The tools of cyber-warfare can vary from the incredibly sophisticated to the utterly basic. It depends on the effect the attacker is trying to create. Many are part of the standard hacker toolkit, and a series of different tools could be used in concert as part of a cyber-attack.

For example, a Distributed Denial of Service (DDoS) attack was at the core of the attacks on Estonia in 2007.

Ransomware, which has been a constant source of trouble for businesses and consumers may also have been used not just to raise money but also to cause chaos.

There is some evidence to suggest that the recent Petya ransomware attack which originated in Ukraine but rapidly spread across the world may have  looked like ransomware but was being deployed to effectively destroy data by encrypting it with no possibility of unlocking it.

Other standard hacker techniques are likely to form part of a cyberattack; phishing emails to trick users into handing over passwords or other data which can allow attackers further access to networks, for example. Malware and viruses could form part of an attack like the Shamoon virus, which wiped the hard drives of 30,000 PCs at Saudi Aramco in 2012.

According to the Washington Post, after revelations about Russian meddling in the run up to the 2016 US Presidential elections, President Obama authorised the  planting cyber-weapons in Russia's infrastructure.

"The implants were developed by the NSA and designed so that they could be triggered remotely as part of retaliatory cyber-strike in the face of Russian aggression, whether an attack on a power grid or interference in a future presidential race," the report said.

Cyber-Warfare and Zero-Day attack stockpiles

Zero-day vulnerabilities are bugs or flaws in code which can give attackers access to or control over systems, but which have not yet been discovered and fixed by software companies. These flaws are particularly prized because there will likely be no way to stop hackers exploiting them.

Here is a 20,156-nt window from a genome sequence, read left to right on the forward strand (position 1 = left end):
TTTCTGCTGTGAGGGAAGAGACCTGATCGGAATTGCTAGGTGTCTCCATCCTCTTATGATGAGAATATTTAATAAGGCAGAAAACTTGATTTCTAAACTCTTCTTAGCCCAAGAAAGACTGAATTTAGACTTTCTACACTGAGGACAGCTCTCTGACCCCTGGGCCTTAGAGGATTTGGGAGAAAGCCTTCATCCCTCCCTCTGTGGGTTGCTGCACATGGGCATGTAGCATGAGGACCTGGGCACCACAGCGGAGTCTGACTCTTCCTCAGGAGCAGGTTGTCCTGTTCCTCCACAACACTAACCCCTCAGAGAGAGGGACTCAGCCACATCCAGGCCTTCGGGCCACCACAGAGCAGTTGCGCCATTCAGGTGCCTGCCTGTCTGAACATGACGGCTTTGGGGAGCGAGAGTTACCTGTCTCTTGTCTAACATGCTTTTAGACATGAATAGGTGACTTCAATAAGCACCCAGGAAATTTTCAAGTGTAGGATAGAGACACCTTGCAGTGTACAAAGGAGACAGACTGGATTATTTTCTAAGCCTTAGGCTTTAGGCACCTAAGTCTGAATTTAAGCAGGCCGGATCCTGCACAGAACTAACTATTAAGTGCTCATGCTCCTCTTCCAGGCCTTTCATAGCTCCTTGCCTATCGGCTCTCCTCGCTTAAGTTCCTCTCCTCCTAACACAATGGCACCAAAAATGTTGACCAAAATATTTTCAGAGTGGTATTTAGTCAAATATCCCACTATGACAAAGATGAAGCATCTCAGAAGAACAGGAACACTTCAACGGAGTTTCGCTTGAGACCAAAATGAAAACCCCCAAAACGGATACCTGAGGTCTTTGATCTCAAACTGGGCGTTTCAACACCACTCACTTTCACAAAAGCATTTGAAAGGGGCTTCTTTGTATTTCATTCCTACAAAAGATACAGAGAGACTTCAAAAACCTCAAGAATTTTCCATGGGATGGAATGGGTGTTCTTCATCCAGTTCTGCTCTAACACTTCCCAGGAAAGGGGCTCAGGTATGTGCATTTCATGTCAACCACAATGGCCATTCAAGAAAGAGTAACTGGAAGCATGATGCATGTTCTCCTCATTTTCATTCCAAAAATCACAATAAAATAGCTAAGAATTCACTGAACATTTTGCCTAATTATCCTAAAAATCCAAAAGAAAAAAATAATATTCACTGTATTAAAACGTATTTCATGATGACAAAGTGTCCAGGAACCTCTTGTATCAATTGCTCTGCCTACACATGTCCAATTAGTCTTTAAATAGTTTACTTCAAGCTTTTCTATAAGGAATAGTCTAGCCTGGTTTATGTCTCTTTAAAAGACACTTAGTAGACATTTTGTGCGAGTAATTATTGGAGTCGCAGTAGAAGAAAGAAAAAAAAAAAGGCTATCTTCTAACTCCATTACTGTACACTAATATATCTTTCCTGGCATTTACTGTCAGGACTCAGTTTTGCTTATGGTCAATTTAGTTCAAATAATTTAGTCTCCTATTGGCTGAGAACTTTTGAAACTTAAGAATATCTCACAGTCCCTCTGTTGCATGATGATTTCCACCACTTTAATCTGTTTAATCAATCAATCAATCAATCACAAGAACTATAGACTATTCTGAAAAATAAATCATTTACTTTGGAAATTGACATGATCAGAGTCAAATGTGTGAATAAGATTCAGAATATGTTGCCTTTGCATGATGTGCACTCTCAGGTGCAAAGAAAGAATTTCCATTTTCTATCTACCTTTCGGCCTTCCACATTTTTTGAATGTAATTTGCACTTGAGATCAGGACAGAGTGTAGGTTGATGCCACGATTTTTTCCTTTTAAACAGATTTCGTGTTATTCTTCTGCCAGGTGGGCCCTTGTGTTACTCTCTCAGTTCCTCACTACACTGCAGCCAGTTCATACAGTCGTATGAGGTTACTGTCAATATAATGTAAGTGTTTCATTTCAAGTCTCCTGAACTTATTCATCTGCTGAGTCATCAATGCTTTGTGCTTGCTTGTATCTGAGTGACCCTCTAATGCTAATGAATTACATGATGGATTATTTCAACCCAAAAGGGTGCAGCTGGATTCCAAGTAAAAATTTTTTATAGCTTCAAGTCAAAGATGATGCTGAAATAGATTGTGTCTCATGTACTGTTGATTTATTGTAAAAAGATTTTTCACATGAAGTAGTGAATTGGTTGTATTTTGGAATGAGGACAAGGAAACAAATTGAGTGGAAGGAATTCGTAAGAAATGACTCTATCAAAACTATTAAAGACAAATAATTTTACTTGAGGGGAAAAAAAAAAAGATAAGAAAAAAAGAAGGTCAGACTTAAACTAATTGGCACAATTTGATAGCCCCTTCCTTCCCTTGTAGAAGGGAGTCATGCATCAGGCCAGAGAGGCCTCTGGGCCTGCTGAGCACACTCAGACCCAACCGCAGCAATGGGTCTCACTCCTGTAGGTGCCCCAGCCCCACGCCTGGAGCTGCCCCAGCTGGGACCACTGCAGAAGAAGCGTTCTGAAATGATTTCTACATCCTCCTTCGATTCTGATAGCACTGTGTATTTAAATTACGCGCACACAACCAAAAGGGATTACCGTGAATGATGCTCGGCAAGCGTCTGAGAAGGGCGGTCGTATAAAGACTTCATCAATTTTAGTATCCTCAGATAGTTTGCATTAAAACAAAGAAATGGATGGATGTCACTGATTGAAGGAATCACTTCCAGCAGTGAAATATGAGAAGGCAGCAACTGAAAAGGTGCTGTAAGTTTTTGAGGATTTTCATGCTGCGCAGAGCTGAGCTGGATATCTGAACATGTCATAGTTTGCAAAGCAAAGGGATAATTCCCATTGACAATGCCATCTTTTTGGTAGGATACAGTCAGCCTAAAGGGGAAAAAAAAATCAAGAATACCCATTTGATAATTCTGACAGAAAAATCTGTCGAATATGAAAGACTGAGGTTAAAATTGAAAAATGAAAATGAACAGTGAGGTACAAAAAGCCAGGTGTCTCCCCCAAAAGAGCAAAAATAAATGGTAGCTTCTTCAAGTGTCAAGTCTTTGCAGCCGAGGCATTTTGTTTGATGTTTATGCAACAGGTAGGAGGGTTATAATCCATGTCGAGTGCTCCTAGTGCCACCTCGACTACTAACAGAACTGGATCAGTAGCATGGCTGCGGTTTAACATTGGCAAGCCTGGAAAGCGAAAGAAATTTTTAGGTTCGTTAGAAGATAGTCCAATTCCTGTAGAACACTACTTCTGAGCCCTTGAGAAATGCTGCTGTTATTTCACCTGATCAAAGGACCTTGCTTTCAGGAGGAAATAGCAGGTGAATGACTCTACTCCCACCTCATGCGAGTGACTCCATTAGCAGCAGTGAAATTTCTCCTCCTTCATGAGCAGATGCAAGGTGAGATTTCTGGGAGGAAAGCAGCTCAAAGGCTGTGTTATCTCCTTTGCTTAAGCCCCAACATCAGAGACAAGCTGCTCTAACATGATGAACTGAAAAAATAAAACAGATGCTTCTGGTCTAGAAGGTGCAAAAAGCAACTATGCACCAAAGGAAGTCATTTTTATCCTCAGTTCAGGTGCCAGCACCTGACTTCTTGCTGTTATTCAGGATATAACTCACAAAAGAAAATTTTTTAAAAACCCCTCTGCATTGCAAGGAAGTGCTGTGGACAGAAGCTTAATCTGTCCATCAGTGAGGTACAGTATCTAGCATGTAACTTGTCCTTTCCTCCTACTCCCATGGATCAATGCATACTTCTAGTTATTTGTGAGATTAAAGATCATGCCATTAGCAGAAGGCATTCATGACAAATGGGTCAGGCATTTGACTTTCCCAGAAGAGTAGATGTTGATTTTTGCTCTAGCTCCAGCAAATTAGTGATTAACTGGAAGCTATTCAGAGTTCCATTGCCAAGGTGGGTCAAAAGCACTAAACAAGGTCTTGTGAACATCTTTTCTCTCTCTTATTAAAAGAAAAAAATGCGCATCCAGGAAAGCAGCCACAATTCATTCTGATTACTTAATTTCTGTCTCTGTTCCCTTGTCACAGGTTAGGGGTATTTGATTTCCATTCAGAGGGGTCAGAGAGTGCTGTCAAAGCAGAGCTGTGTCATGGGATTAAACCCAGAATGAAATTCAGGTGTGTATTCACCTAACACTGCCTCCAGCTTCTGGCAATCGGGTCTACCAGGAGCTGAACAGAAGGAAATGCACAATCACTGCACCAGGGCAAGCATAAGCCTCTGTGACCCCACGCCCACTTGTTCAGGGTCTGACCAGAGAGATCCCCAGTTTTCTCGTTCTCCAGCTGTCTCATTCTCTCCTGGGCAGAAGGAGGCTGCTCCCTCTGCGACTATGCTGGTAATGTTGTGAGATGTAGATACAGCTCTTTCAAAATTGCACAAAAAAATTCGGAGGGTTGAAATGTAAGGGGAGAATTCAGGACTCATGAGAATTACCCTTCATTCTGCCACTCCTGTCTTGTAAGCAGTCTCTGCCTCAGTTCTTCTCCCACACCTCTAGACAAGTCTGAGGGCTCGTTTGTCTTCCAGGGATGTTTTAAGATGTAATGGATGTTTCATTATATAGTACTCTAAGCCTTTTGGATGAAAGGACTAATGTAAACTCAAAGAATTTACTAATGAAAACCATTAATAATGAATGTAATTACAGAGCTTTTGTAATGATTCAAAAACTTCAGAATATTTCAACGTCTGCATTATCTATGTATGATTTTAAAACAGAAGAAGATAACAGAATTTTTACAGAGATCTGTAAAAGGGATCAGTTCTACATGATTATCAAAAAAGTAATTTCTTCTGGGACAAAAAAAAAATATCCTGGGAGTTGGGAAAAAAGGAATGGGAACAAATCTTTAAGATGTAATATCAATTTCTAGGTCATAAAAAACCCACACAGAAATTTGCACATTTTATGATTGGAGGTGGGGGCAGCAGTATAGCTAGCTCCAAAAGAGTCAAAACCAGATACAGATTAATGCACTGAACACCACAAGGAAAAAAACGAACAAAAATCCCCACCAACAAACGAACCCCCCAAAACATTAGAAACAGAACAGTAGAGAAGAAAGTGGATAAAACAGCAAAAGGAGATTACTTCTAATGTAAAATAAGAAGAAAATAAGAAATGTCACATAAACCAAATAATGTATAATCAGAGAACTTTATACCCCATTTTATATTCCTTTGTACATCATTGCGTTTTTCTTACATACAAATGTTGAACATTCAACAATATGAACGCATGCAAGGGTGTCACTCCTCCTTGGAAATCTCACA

There is a thriving trade in zero-day exploits that allow hackers to sidestep security: very handy for nations looking to build unstoppable cyber weapons. It is believed that many nations have stock piles of zero day exploits to use for either cyber espionage or as part of elaborate cyber weapons. Zero day exploits formed a key part of the Stuxnet cyber-weapon.

One issue with cyber-weapons, particularly those using zero-day exploits is that, unlike a conventional bomb or missile, a cyber-weapon can be analysed and even potentially repurposed and re-used by the country or group it was used against.

One good example of this is shown by the WannaCry ransomware attack which caused chaos in May 2017. The ransomware proved so virulent because it was supercharged with a zero-day vulnerability which had been stockpiled by the NSA, presumably to use in cyber-espionage.

But the tool was somehow acquired by the Shadow Brokers hacking group which then leaked it online, after which the ransomware writers incorporated it into their software, making it vastly more powerful.

This risk of unexpected consequences means that cyber weapons and tools have to be handled, and deployed, with great care. There is also the further risk that thanks to the hyper-connected world we live in that these weapons can spread much also cause much greater chaos than planned, which is what may have happened in the case of the  Ukrainian Petya ransomware attack.

ZD Net